Synopses & Reviews
This beautiful, spare, autobiographical narrative tells of the life of a Kurd named Azad as he grows to manhood in Iraq during the 1960s and 1970s. Azad is born into a vibrant village culture that hopes for a free Kurdish future. He loves his mother's orchard, his cousin's stunt pigeons, his father's old Czech rifle, his brother who is fighting in the mountains. But before he is even of school age, Azad has seen friends and neighbors assassinated, and his own family driven to starvation.
After being forced into a refugee camp in Iran for years, his family realizes, on their return, that the Baathist regime is destroying the autonomy it had promised their people. My Father's Rifle ends with Azad's heartbreaking departure from his parents and flight across the Syrian border to freedom.
Stunning in its unadorned intensity, My Father's Rifle is a moving portrait of a boy who embraces the land and culture he loves, even as he leaves them.
"Using a child's unsparing, detailed eye, this boyhood chronicle of life in embattled 1960s and '70s Kurdistan portrays a time of soaring nationalist pride, family tragedy and government betrayal. With stirring lyricism, Saleem writes of his oppressed Iraqi homeland, his mother's fruit-laden orchard, his cousin's stunt pigeons, his father's ancient Czech rifle and his own place in a unified village community where every man would fight for the Kurdish way of life. Saleem and his family join those Kurds who, leery of Saddam Hussein's Baath Party's promises of peace, flee to the mountains, where they put up fierce resistance and are finally forced across the Iranian border into refugee camps. After the Iraqi government eventually prompts the Kurds to return to their villages, Hussein then moves hundreds of Arabs to their territories to establish homes and businesses, transforming much of Kurdistan into a haven for true believers in the Baath Party, although the Kurdish peshmerga (volunteer fighters) continue to battle for their homeland. Saleem's family goes home, but the Baath pressure forces the author and his brothers to settle in Europe; his sister remains in a concentration camp (and thus is not able to attend their father's funeral). Saleem, who's now a filmmaker in Paris, offers a haunting, sympathetic account of a young life amid the horrors of a war zone." Publishers Weekly (Copyright 2004 Reed Business Information, Inc.)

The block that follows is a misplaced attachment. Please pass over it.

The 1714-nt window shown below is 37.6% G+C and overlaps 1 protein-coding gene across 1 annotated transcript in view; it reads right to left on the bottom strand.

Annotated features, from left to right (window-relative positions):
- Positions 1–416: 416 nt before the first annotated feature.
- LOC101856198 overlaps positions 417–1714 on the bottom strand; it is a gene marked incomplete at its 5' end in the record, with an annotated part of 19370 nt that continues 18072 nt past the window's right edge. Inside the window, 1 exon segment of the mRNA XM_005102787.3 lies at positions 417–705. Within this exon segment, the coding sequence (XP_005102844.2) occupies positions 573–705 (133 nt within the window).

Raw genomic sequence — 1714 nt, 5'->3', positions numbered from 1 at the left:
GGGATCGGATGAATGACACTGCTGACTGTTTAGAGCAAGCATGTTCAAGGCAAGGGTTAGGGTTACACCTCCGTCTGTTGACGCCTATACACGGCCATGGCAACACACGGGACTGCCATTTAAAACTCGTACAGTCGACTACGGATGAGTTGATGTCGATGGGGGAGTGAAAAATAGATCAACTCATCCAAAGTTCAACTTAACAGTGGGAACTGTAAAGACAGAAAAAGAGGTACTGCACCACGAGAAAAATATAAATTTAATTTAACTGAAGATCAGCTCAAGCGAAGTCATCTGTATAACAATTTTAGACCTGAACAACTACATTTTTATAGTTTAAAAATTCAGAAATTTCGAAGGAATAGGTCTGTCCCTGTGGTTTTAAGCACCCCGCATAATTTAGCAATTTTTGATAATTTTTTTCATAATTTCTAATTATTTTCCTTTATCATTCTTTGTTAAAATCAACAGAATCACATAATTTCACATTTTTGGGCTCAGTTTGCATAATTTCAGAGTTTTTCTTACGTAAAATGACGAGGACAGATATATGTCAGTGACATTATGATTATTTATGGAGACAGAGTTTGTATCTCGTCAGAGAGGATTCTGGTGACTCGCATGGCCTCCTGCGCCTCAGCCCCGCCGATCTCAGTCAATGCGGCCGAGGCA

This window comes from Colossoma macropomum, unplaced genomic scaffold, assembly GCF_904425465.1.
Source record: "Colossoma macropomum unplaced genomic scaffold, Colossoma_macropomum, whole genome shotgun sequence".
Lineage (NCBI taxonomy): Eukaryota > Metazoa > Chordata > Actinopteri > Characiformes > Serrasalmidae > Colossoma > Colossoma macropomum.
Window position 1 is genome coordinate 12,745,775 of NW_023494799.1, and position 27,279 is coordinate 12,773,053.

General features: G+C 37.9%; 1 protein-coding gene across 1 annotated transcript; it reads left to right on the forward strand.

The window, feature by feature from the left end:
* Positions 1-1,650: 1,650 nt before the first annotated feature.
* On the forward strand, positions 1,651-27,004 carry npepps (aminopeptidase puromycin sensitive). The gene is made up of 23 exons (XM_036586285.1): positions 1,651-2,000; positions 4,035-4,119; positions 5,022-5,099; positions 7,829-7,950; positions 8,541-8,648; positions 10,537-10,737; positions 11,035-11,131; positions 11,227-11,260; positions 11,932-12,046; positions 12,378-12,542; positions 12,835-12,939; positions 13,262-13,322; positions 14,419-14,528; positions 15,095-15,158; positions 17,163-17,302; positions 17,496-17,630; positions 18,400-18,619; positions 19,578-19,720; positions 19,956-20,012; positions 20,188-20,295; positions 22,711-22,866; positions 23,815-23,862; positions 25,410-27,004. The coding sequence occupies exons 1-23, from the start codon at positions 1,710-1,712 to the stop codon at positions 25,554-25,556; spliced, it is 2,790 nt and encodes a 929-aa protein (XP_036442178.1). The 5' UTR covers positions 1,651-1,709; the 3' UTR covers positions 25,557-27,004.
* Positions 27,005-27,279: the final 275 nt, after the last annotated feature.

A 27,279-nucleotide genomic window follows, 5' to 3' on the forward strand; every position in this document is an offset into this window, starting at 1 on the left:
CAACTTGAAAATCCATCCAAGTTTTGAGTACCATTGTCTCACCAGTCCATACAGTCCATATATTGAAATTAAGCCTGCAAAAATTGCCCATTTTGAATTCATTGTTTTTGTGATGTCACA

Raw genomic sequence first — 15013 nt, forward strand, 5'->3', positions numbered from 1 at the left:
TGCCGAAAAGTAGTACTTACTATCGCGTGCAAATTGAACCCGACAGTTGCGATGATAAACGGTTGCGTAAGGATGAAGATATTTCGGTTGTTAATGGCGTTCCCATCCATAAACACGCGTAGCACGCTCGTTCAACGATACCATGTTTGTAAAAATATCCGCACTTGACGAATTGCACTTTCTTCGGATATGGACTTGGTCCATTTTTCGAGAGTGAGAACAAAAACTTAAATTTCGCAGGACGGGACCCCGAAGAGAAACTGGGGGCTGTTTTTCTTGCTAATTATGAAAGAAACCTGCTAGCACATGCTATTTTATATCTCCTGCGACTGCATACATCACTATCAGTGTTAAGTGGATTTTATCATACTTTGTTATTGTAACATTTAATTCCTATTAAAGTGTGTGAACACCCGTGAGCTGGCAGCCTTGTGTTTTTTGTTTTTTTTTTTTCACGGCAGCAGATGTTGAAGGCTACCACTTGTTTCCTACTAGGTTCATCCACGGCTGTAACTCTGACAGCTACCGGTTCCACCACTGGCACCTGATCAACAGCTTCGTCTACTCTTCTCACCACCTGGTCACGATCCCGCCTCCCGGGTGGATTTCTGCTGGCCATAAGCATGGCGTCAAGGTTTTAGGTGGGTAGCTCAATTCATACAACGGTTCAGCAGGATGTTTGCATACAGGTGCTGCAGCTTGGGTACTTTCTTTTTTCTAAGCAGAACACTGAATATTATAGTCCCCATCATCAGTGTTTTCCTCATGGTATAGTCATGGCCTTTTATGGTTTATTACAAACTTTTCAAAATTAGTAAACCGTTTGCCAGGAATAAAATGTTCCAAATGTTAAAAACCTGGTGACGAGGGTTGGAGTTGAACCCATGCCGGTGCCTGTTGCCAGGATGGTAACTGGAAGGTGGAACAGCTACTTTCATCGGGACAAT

"Written with clarity, simplicity and even a touch of humor, My Father's Rifle
vividly captures the history behind the news--and the people who have lived it."--Merle Rubin, The Wall Street Journal
"Harrowing."--The New Yorker
This beautiful, spare narrative tells of the life of a boy named Azad--in fact the author, a Kurdish filmmaker--as he grows to manhood in Iraq during the 1960s and 1970s, resulting in a moving portrait of a boy who embraces the land and culture he loves, even as he leaves them.
About the Author
Hiner Saleem, an internationally acclaimed filmmaker, was born in 1964 in Iraqi Kurdistan. After fleeing Iraq in the late 1970s, he lived in Syria, Florence, and then Paris, where he began making movies. His feature films include Vodka Lemon.